With the audience ushered into a pod-like construction on the Traverse
stage that allows full black-out, it begins with Max giving a
planetarium style lecture, complete with a map of the galaxy on the
ceiling of Ales Valasek's intimately-styled set. If all this initially
resembles a chill-out room take on The Sky At Night, things are upended
within minutes when Max discovers he's slowly but surely losing his
sight. Continuing an ongoing dialogue with his tellingly heard but not
seen six year o…

Glue Boy Blues

Tron Theatre, Glasgow
3 stars
It’s swings, roundabouts and cheap thrills all the way in
writer/performer Derek McLuckie’s latest collaboration with director
Pauline Goldsmith, a rough and ready glam/punk era rites of passage for
this year’s Glasgay! festival. McLuckie’s fifty-minute solo turn
rewinds to a back-street boyhood where the only fun in town comes in a
plastic bag full of sticky stuff. One minute Derek is a church-going
angel in search of kicks beyond his dyed David Bowie cut, the next he’s
finding salvation in visions of Pegasus, the doors of perception laid
wide open to more flesh and blood pursuits.

As he fancifully immortalises his own self-created mythology,
McLuckie’s inner aesthete is torn between the Siouxsie Sioux pictures
on his wall and the Judy Garland records he discovers behind the sofa
of the Paisley high-rise that fails to hem in his wilder urges.

There are a million stories like this, but McLuckie’s tale is
infinitely less sentimental than a Bill…

George Costigan - An Actor With A Common Touch

George Costigan can’t ever see himself playing the king. Lear, that is.
The man who became a familiar face playing a council estate lothario in
Alan Clark’s big-screen version of Andrea Dunbar’s stage play, Rita,
Sue and Bob Too, doesn’t really fancy it, to be honest. He doesn’t have
the authority, he reckons. Which is why this bluffest of adopted
northerners also reckons he’s right to play Ray, a very different kind
of man on the ropes in Blackbird, David Harrower’s provocative
psycho-sexual study first seen at the 2005 Edinburgh International
Festival.

In a new co-production for Pilot Theatre Company and York Theatre
Royal, which tours to Glasgow’s Tron Theatre next week, Costigan plays
Ray, a fifty-five year old man who had a sexual relationship with Una
fifteen years earlier, when she was twelve. When Una turns up at his
workplace unannounced, old emotional scars are opened up and the new
lives each has built for themselves collapse into each other.
“It’s not an easy…

Rob St John – Weald (Song, by Toad)

4 stars
Forget the much misused F(olk)-word. Rob St John is miles better than such lazy reference points,
and putting a full electric band behind his whey-faced Lancastrian
intonations has put muscle and guts on his musings. Yet for all the
low-key chorales, musical saws and string-laden back-woods baroque
pulsing his full-length debut’s eight songs, it's St John’s increasingly
forceful mix of melancholy and other-worldly rapture that counts. At
the record’s core is the slow burning eruption of Sargasso Sea and the slash and burn revelation of Domino. If the late Nick Drake and another old Nick’s Bad Seeds ever hitch up at some
rural English crossroads, this is what such an unlikely clash of souls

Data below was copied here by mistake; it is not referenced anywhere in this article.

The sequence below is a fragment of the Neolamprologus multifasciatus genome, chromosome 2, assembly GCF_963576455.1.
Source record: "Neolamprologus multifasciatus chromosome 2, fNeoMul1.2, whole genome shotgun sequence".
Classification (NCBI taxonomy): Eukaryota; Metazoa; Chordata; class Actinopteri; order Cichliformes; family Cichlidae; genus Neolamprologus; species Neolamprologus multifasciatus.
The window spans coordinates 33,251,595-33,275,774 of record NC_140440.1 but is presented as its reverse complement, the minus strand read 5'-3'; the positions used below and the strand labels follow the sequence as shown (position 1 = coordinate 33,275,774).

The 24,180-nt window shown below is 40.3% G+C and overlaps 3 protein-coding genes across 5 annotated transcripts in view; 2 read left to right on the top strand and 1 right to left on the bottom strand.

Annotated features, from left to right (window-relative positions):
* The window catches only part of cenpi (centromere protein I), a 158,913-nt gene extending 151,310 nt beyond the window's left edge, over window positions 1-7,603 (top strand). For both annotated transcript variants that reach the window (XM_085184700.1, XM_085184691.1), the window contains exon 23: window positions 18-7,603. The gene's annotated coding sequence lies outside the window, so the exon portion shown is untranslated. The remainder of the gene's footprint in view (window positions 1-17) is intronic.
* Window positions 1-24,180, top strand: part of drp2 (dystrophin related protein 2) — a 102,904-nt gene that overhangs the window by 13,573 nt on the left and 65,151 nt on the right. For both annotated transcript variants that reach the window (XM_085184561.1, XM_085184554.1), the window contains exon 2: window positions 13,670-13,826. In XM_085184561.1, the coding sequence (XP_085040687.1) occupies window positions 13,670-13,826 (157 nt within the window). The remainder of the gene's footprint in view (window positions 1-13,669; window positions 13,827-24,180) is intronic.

might sound like.

ends

Viv Albertine

Henry’s Cellar Bar, Edinburgh
Saturday November 5th 2011

“Penis!”

Former Slits guitarist Viv Albertine may only be checking her sound
levels, but her one word opening gambit sets out her store for the
artistic splurge that’s to follow. Within seconds Albertine is relating
how she thinks about sex all the time but doesn’t believe in love;
about how her seventeen-year long marriage broke down after she picked
up her Telecaster guitar for the first time in years; about how her
first band, The Flowers of Romance, formed with Slits drummer Palm
Olive and future Sex Pistol Sid Vicious (on saxophone, no less!) used
to rehearse in Joe Strummer’s squat.

Pedigree? Without Albertine and fellow Slit Ari Up, who passed away in
2010, sisters doing it for themselves from Riot Grrrl to Muscles of Joy
would never have happened.

Slotting in this late-night ‘secret’ show on the back of her mini
Scottish tour and accompanied only by the aforementioned Tele and a
floor-load of FX boxes, Albertine’s brand …

Magazine

O2 ABC, Glasgow
Saturday November 5th 2011
4 stars
“I don’t know,” says Howard Devoto, wearily wiping his palest of faces.
“Have we done enough songs about the wrong kind of sex?” The band
behind him launch into the icy menace of 1979 album Secondhand
Daylight’s closing epic Permafrost for good measure, anyway. Devoto has
a point. As the archest man in pop entered wielding a Brechtian style placard bearing the
legend, ‘Let’s Fly Away To The World’, the band he reformed after
thirty years away strike up an opening rally of Definitive Gaze, Give
Me Everything and Motorcade. Heard in rapid-fire succession, the songs
show off the light and shade of a canon that lays bare Devoto’s soul
via an array of psycho-sexual baroque brutalist bon mots.

With new album No Thyself and bass player Jon ‘Stan’White added to the
fold to replace Barry Adamson since they first toured in 2009, Magazine sound more urgent than
ever, with Devoto’s self-absorbed confessionals offset by a dirty white
f…

Truant

Jordanhill Parish Church, Glasgow
3 stars
Breaking the rules is instinctive when you’re of an age whereby you’re
not entirely sure what they are yet. This was evident from the primary
school age audience watching this new show created by John Retallack
for his Company of Angels operation in a co-production with the